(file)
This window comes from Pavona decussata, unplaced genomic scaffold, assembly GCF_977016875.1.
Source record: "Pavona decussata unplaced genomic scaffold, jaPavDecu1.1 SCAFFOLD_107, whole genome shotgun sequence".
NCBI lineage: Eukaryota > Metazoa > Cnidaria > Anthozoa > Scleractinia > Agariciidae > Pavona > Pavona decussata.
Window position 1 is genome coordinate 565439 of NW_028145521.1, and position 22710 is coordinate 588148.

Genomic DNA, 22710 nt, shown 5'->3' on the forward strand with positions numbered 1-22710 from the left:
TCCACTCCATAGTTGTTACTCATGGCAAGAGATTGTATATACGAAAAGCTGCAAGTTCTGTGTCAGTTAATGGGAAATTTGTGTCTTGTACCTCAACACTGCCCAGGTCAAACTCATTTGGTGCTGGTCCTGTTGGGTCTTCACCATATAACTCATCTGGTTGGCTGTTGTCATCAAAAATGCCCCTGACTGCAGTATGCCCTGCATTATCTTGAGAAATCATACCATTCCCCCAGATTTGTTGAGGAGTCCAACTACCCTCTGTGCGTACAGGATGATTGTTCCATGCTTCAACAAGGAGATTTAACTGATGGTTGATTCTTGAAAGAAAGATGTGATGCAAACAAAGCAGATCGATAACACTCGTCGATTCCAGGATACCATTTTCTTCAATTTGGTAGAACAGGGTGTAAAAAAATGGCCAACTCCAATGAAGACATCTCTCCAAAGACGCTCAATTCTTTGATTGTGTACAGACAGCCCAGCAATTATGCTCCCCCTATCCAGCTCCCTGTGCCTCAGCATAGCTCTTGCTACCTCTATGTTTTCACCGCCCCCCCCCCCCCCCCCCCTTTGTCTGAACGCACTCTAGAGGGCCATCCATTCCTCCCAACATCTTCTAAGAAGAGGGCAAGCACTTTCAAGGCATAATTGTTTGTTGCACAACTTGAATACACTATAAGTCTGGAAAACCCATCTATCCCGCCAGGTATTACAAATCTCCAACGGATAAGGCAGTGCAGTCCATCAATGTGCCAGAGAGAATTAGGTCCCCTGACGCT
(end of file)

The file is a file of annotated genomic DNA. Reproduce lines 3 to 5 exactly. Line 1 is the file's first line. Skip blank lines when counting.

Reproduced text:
NCBI lineage: Eukaryota > Metazoa > Cnidaria > Anthozoa > Scleractinia > Agariciidae > Pavona > Pavona decussata.
Window position 1 is genome coordinate 565439 of NW_028145521.1, and position 22710 is coordinate 588148.

Genomic DNA, 22710 nt, shown 5'->3' on the forward strand with positions numbered 1-22710 from the left: